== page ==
Edward Randall Cutler was born on 5 June 1884. He lived in the same house at 50 Glemore Road ‘nearly all his life’ with his wife Teresa. Their only son Frederick Graham, a signwriter by trade, served in the New Zealand forces during World War 2 (New Zealand Army WW2 Nominal Roll 1: 1939 – 31 Mar 1940). Edward Cutler’s marriage to Teresa Gildea is recorded twice in Births, Deaths and Marriages: in 1914 and 1931; it’s possible they divorced and remarried. He died on 18 February 1961 and was buried at the Eastern Suburbs Memorial Park, Matraville.
Occupation & interests
Edward Cutler was first employed by the Tramway Department in September 1912 as a casual tram conductor, and was made permanant in 1913. He went on strike during the Great Strike of 1917 and was temporarily dismissed from the tramway service. He became an electric tram driver in 1923 and retired in 1945.
In 1944, while Mayor of Paddington, Edward Cutler was active in fund-raising for the Paddington Police Boys Club. He was also renowned for challenging the Paddington gangs who were terrorising local residents.
Cutler proposed a footway on the Burton Street tram viaduct in 1936, because it had long ‘been a source of danger and inconvenience’. The substantial structure had been built in 1909 to bridge the deep valley between Paddington and Darlinghurst, to carry trams between the city and Bellevue Hill. Pedestrians had to descend steep staircases at both ends, and walk along a lonely passage in between, or risked life and limb crossing the viaduct ‘in defiance of the regulations’. The pedestrian walkway was built in 1940, after several years of negotiations between the Paddington and City of Sydney councils. Alderman Edward Cutler’s role in providing safe pedestrian access was recognised in its naming as the Cutler Footway.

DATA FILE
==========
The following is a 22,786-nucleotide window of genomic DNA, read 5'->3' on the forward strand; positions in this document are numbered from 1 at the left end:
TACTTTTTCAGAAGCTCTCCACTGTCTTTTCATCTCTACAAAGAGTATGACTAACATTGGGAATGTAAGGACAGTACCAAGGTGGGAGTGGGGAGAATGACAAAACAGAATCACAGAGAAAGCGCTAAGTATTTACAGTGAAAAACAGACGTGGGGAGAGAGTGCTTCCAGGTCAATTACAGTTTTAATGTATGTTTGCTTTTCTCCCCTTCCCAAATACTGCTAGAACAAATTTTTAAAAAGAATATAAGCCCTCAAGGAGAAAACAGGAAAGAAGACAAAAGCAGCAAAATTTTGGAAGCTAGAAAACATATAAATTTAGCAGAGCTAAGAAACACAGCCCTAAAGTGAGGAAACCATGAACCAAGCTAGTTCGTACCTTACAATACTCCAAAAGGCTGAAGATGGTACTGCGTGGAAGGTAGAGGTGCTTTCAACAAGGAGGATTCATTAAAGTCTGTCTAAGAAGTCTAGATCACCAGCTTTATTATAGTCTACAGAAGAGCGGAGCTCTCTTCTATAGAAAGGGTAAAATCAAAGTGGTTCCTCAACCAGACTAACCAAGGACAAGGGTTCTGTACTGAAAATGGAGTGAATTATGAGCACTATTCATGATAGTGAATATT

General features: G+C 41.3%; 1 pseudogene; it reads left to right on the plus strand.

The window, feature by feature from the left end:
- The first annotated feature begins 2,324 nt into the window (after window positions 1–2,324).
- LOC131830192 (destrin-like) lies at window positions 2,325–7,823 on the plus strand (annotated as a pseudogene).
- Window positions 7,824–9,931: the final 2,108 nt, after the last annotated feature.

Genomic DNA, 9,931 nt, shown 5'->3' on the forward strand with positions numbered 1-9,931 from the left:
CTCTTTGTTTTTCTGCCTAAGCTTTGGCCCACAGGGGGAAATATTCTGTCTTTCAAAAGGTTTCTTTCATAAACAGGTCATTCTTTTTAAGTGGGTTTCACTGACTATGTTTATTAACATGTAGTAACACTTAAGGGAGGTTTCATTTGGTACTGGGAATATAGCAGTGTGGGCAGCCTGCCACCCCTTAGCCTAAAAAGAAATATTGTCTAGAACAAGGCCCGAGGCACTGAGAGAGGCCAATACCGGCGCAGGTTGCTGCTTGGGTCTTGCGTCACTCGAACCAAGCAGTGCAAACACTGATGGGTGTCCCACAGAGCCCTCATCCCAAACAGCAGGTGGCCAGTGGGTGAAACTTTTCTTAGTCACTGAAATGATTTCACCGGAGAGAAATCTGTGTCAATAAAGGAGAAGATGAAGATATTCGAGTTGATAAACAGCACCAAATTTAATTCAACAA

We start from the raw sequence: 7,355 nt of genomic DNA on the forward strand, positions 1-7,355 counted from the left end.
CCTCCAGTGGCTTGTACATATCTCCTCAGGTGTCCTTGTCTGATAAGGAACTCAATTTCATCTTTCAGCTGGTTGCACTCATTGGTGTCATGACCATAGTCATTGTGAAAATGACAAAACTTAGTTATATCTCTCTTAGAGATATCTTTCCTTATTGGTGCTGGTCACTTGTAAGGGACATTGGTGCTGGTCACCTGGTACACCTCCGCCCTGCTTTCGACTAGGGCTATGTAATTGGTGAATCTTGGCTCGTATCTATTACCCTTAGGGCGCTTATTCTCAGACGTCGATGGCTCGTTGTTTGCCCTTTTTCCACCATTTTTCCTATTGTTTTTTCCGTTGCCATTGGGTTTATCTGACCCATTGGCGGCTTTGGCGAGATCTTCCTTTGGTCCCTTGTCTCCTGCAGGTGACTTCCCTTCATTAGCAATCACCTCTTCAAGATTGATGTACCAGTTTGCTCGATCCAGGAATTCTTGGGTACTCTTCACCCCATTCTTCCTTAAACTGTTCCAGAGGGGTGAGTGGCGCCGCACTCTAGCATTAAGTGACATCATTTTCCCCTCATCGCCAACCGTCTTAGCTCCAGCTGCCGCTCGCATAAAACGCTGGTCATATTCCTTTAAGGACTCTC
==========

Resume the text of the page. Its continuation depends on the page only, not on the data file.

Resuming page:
Local government service
Edward Randall Cutler was an alderman on Paddington Council in 1935-44; he was mayor in 1944. He was re-elected to the council 7 February 1948 to replace George Blake Fitzgerald (who died during the term).
In 1936, Alderman Culter proposed a motion to co-operate with the Sydney Municipal Counil to make provision for pedestrian traffic across the Burton Street Viaduct (also known as the Barcom Avenue Viaduct). The footway opened in 1940 and was named for him.
The information about this alderman was compiled in collaboration with Woollahra Library and Information Service.
‘To Make A Long Story Short’, The Labor Daily, 25 June 1936, p. 4, http://nla.gov.au/nla.news-article237774135
‘Paddington’s new mayor’, The Sydney Morning Herald, 10 December 1943, p. 6, http://nla.gov.au/nla.news-article17880446
‘The gang-fighting tramway mayor’, The Sun 9 April 1944, p. 4, http://nla.gov.au/nla.news-article231836131
‘High flyers to aid boy’s club’, Truth, 25 June 1944, p. 6, http://nla.gov.au/nla.news-article168761144
State Archives of NSW, NRS-12922-1-[11/16591]- https://records-primo.hosted.exlibrisgroup.com/permalink/f/1ebnd1l/ADLIB_RNSW113632033